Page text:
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Friday, May 11, 2018

Nile Rodgers: Adventures In The Land Of The Good Groove


1) The Land Of The Good Groove; 2) Yum-Yum; 3) Beet; 4) Get Her Crazy; 5) It's All In Your Hands; 6) Rock Bottom; 7) My Love Song For You; 8) Most Down.

General verdict: Much better than contemporary Chic — believe it or not, the title does not lie!

Nile Rodgers' first solo album was actually released about six months prior to Believer, so I am disrupting the chronology here a little — but perhaps it was worth it to smoothly trace the Chic arc down to its lowest point before turning our attention to a record that is actually much, much better than any Chic album after Real People. In fact, the quality of the material here is so high in comparison that one cannot get rid of the feeling that Nile himself already regarded Chic as a millstone over his neck — although, surprisingly, the only significant difference from Chic here is that Edwards is not involved in the songwriting; he does, however, play bass guitar throughout the album, meaning that the sessions were, at least on the surface, still conducted amicably. Also, none of the girls from Chic are involved: in their place, lead vocals are shared between Rodgers and Sarah Dash (formerly of The Bluebelles, Patti LaBelle's backing group) — but this is hardly of any relevance, since the female singing on Chic records was largely depersonalized anyway after the departure of Norma Jean Wright.

What makes Adventures such a better proposal than Take It Off or Believer is that the record consists of, well, adventures. Like all things associated with Chic, it does not aspire to anything higher than providing you with a good time, but unlike Believer, Adventures actually make good on that promise. The rhythms are lively, the riffs memorable, and the atmosphere is surprisingly diverse and even humorous. Although the electronic age is still persistently visible throughout, with plastic percussion, synthetic bass, and plenty of keyboards, at the core of most of these songs is a nicely constructed live guitar melody, played as if it really mattered — look no further than the mid-section of the title track, where Nile plays a brightly pinging funk solo, urging himself on with sweaty "come on! come on!"'s in an overtly hyped-up manner: there is really nothing that energetic on post-disco Chic albums.

Perhaps the best example of this new approach is ʽBeetʼ (sic!), an exciting four-minute festival of truncated guitar riffs, insinuating backing vocals, colorful minimalistic bluesy solos that almost sound as if taken out of the book of, say, John Fogerty, and a subtle sense of fun intrigue all around. Other dance-rockers here operate more frequently on well-worn lyrical or rhythmic clichés, but still have plenty of nice touches to compensate — thus, ʽGet Her Crazyʼ opens out somewhat disappointingly, with a pedestrian gang chorus shouting out the title too loud and too often, but eventually your attention will slip over to the little bits of blasteroid guitar that Nile spills all over the place, going from funk to jazz and back to funk, and eventually letting loose with an uninterrupted stream of hard-hitting bullet licks that fades out much too soon.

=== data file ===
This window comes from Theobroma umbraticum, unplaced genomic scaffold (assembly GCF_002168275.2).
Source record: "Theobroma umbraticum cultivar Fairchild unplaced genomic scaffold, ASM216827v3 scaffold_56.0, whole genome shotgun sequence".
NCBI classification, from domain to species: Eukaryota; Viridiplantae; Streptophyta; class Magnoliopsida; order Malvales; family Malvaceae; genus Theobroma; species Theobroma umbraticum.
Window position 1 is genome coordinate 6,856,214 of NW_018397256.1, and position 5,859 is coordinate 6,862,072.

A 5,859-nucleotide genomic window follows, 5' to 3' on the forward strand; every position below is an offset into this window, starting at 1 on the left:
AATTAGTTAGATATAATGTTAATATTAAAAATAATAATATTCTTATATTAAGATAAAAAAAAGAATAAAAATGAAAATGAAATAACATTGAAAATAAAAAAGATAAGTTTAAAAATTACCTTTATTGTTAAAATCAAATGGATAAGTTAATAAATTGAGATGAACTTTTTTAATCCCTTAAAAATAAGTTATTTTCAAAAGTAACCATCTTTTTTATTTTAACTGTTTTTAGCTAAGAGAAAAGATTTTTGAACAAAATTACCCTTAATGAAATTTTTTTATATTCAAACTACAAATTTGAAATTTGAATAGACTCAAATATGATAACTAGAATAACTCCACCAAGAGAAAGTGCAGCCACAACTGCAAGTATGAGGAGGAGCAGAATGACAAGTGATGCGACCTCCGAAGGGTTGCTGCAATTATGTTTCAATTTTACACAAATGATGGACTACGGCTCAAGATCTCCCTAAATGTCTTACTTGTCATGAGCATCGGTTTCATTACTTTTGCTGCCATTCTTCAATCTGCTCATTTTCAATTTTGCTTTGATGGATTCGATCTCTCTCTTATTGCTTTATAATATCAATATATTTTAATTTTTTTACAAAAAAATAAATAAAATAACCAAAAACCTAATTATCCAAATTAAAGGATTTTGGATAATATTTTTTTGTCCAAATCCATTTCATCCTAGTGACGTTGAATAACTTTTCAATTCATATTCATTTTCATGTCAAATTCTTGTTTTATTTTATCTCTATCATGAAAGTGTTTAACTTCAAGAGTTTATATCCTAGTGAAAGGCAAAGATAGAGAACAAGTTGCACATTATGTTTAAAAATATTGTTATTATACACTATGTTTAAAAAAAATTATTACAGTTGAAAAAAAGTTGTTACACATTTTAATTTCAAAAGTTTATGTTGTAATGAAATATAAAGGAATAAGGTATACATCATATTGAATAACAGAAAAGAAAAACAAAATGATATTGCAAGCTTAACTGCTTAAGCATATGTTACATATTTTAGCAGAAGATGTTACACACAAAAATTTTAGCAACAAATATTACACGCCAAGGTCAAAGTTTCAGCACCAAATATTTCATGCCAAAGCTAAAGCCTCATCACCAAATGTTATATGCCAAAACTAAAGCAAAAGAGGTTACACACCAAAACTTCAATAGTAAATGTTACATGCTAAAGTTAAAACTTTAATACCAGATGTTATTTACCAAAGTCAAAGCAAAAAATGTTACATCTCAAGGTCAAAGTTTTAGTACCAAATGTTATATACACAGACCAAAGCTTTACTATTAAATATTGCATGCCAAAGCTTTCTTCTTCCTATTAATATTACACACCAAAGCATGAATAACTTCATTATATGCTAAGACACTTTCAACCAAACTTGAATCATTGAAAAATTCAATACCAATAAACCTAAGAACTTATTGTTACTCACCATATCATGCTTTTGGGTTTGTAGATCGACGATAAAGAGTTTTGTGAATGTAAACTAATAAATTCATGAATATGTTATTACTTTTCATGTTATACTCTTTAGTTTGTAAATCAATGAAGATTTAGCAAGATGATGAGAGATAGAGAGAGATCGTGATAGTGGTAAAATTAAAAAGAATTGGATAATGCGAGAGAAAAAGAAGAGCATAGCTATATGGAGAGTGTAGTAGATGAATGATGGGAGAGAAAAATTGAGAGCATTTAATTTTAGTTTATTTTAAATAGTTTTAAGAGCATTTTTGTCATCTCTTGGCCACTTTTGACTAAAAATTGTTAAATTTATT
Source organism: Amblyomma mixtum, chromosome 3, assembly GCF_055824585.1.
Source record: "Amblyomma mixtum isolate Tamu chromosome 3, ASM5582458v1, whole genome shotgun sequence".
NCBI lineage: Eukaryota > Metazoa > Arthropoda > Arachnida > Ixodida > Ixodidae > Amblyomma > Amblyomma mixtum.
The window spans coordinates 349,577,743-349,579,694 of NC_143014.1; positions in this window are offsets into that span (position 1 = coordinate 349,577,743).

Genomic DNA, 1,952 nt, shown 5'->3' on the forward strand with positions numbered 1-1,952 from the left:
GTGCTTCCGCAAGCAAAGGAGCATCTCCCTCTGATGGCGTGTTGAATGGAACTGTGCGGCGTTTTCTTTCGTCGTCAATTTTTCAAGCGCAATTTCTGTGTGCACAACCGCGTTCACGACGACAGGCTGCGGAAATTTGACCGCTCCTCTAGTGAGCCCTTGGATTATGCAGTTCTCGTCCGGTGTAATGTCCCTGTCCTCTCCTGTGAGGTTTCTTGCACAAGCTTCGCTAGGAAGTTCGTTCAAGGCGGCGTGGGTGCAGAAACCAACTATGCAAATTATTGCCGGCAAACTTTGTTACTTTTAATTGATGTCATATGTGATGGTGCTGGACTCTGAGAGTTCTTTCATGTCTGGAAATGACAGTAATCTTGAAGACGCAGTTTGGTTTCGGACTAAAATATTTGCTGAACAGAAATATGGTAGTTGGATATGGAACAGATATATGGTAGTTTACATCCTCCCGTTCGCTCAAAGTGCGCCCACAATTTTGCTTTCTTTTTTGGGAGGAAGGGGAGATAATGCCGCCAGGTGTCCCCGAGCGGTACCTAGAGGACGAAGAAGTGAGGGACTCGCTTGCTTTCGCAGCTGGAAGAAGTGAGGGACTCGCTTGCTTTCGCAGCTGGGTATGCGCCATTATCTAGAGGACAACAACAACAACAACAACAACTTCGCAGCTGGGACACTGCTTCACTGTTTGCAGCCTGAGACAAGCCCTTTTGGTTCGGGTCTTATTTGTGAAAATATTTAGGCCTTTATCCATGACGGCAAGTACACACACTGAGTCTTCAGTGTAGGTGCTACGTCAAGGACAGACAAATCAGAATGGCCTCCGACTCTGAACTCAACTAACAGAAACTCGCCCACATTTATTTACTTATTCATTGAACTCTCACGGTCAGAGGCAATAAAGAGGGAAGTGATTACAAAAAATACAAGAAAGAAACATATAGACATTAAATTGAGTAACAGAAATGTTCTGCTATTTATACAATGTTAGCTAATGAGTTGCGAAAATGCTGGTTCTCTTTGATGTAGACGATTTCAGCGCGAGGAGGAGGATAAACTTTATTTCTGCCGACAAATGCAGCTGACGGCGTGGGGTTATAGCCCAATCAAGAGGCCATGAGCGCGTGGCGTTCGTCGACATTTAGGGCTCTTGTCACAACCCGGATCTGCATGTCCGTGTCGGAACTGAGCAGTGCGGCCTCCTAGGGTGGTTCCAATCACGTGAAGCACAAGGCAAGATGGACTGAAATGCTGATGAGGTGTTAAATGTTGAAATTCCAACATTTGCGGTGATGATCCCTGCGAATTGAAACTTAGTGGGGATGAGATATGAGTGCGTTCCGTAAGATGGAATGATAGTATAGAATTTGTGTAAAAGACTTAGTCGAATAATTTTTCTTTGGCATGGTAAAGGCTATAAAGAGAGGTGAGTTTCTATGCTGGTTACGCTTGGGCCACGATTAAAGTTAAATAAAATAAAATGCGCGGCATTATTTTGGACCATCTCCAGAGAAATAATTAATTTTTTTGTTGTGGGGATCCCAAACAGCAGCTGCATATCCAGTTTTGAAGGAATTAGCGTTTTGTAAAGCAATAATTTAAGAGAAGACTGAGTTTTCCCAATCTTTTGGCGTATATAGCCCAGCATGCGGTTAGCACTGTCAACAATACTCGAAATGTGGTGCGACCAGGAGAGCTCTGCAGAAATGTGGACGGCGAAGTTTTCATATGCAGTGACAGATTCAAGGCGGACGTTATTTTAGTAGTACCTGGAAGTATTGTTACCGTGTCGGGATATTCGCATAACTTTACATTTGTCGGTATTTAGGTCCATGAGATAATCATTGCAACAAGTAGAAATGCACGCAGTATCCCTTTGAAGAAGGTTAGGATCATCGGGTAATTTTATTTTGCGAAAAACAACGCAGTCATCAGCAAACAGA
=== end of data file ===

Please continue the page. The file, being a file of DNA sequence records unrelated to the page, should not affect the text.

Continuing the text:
It does not always work like that: ʽIt's All In Your Handsʼ, for instance, has too much sentimen­tality in it to ever expand far beyond the nice acoustic arpeggios laid across the stuttering beat — most of the rest of the song just consists of repeating "all in your hands, I put all in your hands" over and over for our dummy pleasure. And the straightforward ballad ʽMy Love Song For Youʼ is only notable for featuring the vocal talents of Sarah Dash — whose silky texture is amusingly close to the original Norma Jean style, which may have been the one reason why Nile was so happy to temporarily get rid of Alfa Anderson and Luci Martin; otherwise, it belongs in the trash can with Luther Vandross and most of the sentimental R&B of the early Eighties.

But still, if you are looking for decent R&B from the epoch, Adventures is a fairly solid bet, arguably the peak of Rodgers' efforts to blend in the new crowds after the demise of disco — if only because he is not afraid here to let loose and remind us why on Earth could we ever think of this man as a guitar-totin' wizard. It was a bad time for Chic, but a good time for Nile, the man: remember that right at the same time he would be producing David Bowie's Let's Dance, and one year from then on, he would be playing on and producing Madonna's Like A Virgin — both of them classics of the dance-pop era (though after that, he would stumble with Jeff Beck and Mick Jagger, but that's the subtle treacherous difference between 1983-84 and 1985-86 for you). If you like the overall sound of those albums (of course, not everyone does), Adventures In The Land Of The Good Groove will fit in with them quite nicely.

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